Friction over a proposed power substation and new transmission lines in the Dimple Dell area has moved to court.
PacifiCorp, parent company of Utah Power, sued Salt Lake County in 3rd District Court Wednesday for failing to issue a conditional-use permit for a substation at 1929 E. Dimple Dell Rd.The county has balked at issuing the permit because Utah Power and Sandy City, which the lines would traverse, are at odds over whether transmission lines should be buried, and if so, who should bear that cost.
Utah Power wants to string the lines overhead; placing them underground would add at least $2.2 million and perhaps as much as $12.7 million to the project's cost.
The Public Service Commission has backed Utah Power's position, saying its policy is that overhead lines are standard and incremental costs of underground line construction must be paid for by a customer or local government agency requesting or requiring such construction.
The power company has backing from a judge who conducted hearings on behalf of the county and a private consultant hired by Sandy City.
In February 1993, the county Planning Commission approved the project, subject to eight conditions. But a group of residents appealed the decision to the County Commission. The commission hired a retired judge to review the decision.
He upheld the Planning Commission's decision. In April 1994, the County Commission approved the decision, but set 60 days for Utah Power to meet with Sandy and decide whether to bury the lines and who would pay for that.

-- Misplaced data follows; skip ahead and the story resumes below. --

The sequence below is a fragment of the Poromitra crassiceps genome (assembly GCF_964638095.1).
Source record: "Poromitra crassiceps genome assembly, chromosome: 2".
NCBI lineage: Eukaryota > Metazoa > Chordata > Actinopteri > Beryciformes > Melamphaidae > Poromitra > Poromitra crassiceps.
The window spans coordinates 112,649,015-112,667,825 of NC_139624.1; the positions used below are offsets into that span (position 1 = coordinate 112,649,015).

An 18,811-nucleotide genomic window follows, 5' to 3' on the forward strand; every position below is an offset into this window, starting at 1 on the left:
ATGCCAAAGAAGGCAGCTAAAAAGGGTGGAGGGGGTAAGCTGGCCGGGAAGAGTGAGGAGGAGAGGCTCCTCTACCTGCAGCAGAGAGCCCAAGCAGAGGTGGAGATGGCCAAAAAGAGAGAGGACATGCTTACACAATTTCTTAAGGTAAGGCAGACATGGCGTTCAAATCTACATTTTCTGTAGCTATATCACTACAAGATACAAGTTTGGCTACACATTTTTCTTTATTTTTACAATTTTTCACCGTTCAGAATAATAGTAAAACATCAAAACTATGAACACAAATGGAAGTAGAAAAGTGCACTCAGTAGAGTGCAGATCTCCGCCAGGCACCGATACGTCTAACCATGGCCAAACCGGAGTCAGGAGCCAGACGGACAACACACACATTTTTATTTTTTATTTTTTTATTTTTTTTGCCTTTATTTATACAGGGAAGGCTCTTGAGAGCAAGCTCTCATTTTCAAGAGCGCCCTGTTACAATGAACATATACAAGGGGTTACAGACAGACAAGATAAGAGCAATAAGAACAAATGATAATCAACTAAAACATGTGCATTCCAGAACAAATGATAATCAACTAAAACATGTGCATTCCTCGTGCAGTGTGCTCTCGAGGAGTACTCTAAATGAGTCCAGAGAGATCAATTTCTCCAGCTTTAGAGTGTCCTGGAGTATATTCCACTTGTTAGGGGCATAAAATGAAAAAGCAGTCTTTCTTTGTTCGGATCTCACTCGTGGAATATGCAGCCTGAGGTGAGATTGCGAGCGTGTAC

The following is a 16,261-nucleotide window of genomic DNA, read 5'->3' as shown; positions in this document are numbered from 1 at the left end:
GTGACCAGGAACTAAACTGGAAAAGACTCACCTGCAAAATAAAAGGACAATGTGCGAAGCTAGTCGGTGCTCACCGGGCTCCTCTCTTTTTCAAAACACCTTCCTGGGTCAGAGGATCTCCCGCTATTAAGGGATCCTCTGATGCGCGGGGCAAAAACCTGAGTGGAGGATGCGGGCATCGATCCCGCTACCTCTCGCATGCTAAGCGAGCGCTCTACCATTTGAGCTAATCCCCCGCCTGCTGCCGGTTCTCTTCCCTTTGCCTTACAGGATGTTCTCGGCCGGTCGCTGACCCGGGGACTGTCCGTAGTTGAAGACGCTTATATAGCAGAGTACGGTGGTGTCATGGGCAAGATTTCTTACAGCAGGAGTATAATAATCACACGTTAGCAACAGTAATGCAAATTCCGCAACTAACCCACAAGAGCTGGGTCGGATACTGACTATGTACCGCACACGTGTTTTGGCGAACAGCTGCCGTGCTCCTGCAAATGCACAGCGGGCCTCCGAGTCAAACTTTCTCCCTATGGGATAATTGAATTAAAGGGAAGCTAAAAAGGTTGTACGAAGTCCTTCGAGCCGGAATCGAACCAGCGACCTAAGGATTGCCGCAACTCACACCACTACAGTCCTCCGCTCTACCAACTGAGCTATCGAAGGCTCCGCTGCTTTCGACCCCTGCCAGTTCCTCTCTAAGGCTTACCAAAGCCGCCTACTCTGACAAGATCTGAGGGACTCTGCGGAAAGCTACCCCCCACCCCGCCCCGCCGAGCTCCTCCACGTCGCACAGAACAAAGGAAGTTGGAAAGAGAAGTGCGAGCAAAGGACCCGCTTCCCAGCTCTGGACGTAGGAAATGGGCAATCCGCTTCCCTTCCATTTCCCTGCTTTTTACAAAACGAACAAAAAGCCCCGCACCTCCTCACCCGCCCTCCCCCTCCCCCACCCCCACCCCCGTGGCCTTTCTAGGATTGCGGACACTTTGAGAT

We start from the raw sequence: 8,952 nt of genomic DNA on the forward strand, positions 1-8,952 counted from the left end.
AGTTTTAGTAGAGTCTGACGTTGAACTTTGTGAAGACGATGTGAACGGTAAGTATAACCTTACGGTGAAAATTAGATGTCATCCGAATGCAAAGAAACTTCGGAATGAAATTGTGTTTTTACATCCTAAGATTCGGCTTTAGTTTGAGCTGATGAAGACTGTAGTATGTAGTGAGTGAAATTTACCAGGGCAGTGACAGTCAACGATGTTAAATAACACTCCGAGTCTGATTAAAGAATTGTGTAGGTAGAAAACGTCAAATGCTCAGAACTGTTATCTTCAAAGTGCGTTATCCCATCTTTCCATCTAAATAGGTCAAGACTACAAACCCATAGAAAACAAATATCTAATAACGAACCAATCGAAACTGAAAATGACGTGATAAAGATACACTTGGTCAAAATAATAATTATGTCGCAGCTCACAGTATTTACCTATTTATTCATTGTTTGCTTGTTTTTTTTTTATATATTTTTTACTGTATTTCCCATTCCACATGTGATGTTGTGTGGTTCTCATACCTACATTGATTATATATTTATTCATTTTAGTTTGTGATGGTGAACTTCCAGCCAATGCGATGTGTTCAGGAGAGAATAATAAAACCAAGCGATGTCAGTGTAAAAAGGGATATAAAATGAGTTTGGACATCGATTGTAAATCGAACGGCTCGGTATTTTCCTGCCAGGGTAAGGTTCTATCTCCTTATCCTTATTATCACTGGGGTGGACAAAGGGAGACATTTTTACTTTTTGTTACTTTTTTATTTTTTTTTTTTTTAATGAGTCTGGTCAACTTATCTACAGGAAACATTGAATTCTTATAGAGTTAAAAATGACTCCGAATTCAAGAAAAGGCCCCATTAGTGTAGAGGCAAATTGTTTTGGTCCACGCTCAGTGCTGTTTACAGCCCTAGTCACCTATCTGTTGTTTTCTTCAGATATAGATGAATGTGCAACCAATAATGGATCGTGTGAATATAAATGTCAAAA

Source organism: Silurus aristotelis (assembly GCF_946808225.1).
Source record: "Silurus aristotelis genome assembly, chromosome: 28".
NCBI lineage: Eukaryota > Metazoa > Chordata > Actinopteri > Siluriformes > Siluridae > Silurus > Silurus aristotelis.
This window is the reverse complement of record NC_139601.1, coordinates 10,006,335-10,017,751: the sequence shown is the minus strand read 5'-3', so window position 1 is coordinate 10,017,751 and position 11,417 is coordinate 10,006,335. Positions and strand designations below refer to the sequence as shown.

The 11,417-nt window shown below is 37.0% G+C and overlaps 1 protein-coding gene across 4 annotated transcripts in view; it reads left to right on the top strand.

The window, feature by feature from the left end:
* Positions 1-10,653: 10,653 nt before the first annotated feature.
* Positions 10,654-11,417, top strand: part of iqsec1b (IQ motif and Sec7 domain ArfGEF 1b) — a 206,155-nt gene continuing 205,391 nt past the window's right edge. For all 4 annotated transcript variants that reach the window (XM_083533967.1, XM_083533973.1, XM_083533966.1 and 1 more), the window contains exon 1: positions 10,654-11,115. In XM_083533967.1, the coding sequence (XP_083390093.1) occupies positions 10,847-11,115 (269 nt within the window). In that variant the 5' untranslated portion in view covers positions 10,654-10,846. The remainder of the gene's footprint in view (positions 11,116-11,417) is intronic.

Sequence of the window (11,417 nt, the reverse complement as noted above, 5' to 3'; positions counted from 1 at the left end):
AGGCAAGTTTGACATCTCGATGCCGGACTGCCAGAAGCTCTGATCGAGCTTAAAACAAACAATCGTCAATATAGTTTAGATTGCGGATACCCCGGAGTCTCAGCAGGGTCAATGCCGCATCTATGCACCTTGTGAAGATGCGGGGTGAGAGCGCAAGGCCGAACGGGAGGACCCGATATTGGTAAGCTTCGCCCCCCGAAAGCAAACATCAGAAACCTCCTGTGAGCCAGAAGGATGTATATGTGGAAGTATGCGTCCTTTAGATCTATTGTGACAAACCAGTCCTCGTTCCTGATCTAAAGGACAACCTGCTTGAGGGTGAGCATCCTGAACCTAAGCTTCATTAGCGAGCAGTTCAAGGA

At that point Sandy hired its own consultant, who backed the judge's decision.
Both the county and Utah Power have tried for months to get Sandy City to come up with a way of covering the added cost of burying the power lines - either through creation of a special service district or by holding a vote of residents of the Dimple Dell area to see if they prefer, and are willing to pay for, buried lines.
"Utah Power was recently advised by Sandy City officials that Sandy remains unwilling to provide funding for underground construction of the transmission line, yet is unwilling to accept construction overhead," the suit states. "The county is not willing to authorize issuance of the conditional-use permit as long as Sandy City refuses to approve its decision."
Sandy City Attorney Walter Miller says the issue of who should bear the cost of burying lines has not yet been determined. Some city officials even question the need for the project, Miller said.
He said the power company could serve the Dimple Dell area from the Dumas substation.
The city is currently drafting an ordinance that would require transmission lines to be buried, apparently trying to bring the issue to a head by that route. The Sandy Planning Commission will review the ordinance next week.
"It may be that if the city requires the lines to be buried, the lines won't be built," Miller said. "The ordinance will force these issues as to whether there really is a need and who will bear the cost."
While the county supports San-dy's desire to force the power lines to be buried, Overson said Utah Power has "clearly demonstrated the need for the substation".
Overson said once Sandy passes its ordinance, the county will likely issue the conditional-use permit for the project. Utah Power would likely sue anyway, he said.